23 May 2008
‘…the accumulation of a library of books is obviously beyond the work of any one, and yet it is a work in which all may unite. This is the way our libraries have grown up, by separate individual gifts, some greater indeed, some less…’
Dr Edward King, 1879
Inspired by Dr King’s words, the Bodleian Library summer exhibition ‘Beyond the work of one’ opens tomorrow to the general public. It celebrates the successive generations of benefactors who by their generosity have enriched the Oxford College libraries’ holdings for a period of over 700 years. During a sermon delivered on St Mark’s Day 1879 in Keble Chapel, on the first anniversary of the opening of the Library, Dr Edward King, Regius Professor of Pastoral Theology, commended the Colleges’ rich inheritance of benefactions.
Rarely displayed manuscripts, books, documents and artefacts from around the world belonging to twenty-seven College collections, a Private Hall, the Oxford Union and the Bodleian Library will be brought together in a special display for the first time. The exhibition features different types of gifts and donors—from personal diaries recording collegiate life to stunning collectors’ treasures from around the world. Highlights include:
- A 14th-century bishop’s mitre made of silk with pearls and semi-precious stones belonging to William of Wykeham, Bishop of Winchester and Chancellor of England, founder of New College
- An illuminated Psalter that belonged to Elizabeth, wife of Henry VII and Katherine of Aragon, wife of Henry VIII
- Boccaccio’s De claris mulieribus illustrated with hand-coloured woodcuts
- Samuel Johnson’s gruel mug, used on his regular visits to his friend Thomas Warton in Oxford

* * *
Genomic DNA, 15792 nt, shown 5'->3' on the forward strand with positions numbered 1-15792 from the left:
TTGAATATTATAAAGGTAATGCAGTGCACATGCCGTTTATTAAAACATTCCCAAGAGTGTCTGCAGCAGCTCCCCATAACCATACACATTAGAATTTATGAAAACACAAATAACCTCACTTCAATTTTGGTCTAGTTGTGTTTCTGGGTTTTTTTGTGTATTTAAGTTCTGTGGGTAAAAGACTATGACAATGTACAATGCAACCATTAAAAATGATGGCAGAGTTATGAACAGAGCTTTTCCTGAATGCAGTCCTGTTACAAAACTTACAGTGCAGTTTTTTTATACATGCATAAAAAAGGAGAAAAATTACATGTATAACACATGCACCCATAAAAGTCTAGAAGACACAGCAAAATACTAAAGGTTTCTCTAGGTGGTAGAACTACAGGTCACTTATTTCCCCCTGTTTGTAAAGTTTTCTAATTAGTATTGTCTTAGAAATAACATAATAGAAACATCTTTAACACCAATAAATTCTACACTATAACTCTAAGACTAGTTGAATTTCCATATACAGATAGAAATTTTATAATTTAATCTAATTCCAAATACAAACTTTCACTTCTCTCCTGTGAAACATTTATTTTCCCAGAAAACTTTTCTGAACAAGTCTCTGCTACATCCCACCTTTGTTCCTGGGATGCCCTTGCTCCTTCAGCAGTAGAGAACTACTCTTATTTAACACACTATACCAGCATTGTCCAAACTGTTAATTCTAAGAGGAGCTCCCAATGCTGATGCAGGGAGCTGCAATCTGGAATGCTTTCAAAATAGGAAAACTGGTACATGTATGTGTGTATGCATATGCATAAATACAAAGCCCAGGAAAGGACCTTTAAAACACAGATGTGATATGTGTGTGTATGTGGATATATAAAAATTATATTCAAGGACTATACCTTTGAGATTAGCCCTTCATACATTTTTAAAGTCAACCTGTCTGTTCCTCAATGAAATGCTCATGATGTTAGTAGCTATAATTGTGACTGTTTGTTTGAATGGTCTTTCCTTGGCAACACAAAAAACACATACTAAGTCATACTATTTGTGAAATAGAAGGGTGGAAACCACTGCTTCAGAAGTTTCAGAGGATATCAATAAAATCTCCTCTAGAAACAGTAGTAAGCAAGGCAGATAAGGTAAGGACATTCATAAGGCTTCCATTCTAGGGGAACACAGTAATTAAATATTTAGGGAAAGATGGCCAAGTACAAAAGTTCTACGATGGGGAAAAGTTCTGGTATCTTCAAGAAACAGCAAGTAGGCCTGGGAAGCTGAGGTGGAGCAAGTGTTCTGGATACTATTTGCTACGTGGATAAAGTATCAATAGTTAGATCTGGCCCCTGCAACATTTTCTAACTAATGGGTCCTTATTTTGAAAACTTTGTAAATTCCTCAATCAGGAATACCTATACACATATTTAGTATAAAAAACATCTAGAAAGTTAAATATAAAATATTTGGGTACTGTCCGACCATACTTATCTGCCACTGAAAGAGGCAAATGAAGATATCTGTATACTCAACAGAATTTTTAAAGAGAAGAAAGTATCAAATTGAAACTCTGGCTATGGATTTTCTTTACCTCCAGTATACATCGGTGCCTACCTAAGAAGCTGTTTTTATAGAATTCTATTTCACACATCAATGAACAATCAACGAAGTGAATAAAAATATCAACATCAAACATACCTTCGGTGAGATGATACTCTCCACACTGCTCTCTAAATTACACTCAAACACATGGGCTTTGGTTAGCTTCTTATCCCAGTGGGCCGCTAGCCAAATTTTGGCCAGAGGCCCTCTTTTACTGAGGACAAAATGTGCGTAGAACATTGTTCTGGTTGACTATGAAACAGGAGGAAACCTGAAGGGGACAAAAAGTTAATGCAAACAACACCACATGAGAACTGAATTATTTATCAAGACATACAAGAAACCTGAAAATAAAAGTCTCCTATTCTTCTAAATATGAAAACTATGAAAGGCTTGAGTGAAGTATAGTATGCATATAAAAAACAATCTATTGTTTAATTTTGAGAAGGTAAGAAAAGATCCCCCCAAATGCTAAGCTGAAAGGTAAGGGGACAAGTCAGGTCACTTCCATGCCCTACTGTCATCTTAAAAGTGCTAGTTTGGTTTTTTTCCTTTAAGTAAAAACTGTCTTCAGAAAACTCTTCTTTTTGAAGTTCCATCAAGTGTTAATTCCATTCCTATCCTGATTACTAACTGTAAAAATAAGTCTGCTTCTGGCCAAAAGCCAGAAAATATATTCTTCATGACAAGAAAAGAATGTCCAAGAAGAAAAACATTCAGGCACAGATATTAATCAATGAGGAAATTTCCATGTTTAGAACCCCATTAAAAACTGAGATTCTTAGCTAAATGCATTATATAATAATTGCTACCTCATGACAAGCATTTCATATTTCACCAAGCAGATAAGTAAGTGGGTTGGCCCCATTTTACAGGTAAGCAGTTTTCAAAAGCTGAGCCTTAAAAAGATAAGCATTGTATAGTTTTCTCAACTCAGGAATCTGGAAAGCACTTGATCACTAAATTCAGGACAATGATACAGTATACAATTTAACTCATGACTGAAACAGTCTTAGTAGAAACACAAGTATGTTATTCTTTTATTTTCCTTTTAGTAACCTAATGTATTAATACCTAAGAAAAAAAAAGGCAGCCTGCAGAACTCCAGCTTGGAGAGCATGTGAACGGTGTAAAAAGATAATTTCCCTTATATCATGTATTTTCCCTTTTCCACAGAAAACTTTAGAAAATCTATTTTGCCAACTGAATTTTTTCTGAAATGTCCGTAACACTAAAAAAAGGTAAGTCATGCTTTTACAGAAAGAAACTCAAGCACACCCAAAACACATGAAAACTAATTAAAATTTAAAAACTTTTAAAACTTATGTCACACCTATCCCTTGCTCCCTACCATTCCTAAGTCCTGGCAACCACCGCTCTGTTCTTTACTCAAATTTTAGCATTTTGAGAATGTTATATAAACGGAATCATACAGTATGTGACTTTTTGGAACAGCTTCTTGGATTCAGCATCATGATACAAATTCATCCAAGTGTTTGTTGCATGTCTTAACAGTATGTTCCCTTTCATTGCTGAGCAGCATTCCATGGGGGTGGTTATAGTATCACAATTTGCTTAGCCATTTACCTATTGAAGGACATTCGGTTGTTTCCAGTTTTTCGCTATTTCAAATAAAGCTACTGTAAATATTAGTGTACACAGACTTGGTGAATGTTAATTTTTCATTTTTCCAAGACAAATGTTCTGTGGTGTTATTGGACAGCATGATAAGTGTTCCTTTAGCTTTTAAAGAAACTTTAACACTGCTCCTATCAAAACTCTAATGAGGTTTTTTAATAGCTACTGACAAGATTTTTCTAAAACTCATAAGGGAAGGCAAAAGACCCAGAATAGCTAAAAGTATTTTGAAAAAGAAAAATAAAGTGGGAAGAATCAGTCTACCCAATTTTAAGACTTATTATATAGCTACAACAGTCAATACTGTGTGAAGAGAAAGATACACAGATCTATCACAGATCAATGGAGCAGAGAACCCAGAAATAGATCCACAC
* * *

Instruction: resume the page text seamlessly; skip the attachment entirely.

- Codex Laud, the pre-Colombian screenfold manuscript from southern Mexico which now bears William Laud’s name
- Gerard Manley Hopkins’ autograph manuscript, The Dublin Notebook
A final section will honour a few of the most outstanding benefactors, such as William Gray (c.1414-78), Thomas Allen (1540-1632), Archbishops Laud (1573-1645) and Wake (1657-1737), and Lord Nuffield (1877-1963). Highlights include:
- The Key to the Sciences, a 14th-century Arabic manuscript compendium of linguistic sciences donated by Archbishop Laud to St John’s College
- A 15th-century humanist manuscript, Quintilian's Declamationes, given to Balliol College by William Gray
Dr Sarah Thomas, Bodley’s Librarian and Director of Oxford University Library Services, said: ‘This exhibition is a marvellous example of Oxford at its best: hidden gems brought to light, collaboration across the many Oxford University libraries and a celebration of benefaction over centuries.’
The exhibition is one of the two major exhibitions that the Bodleian Library organizes annually featuring distinctive items from its world-renowned collections.
24 May - 1 November 2008
Monday to Friday:
9.00 a.m. to 5.00 p.m.
9.00 a.m. to 4.30 p.m.
Old Schools Quadrangle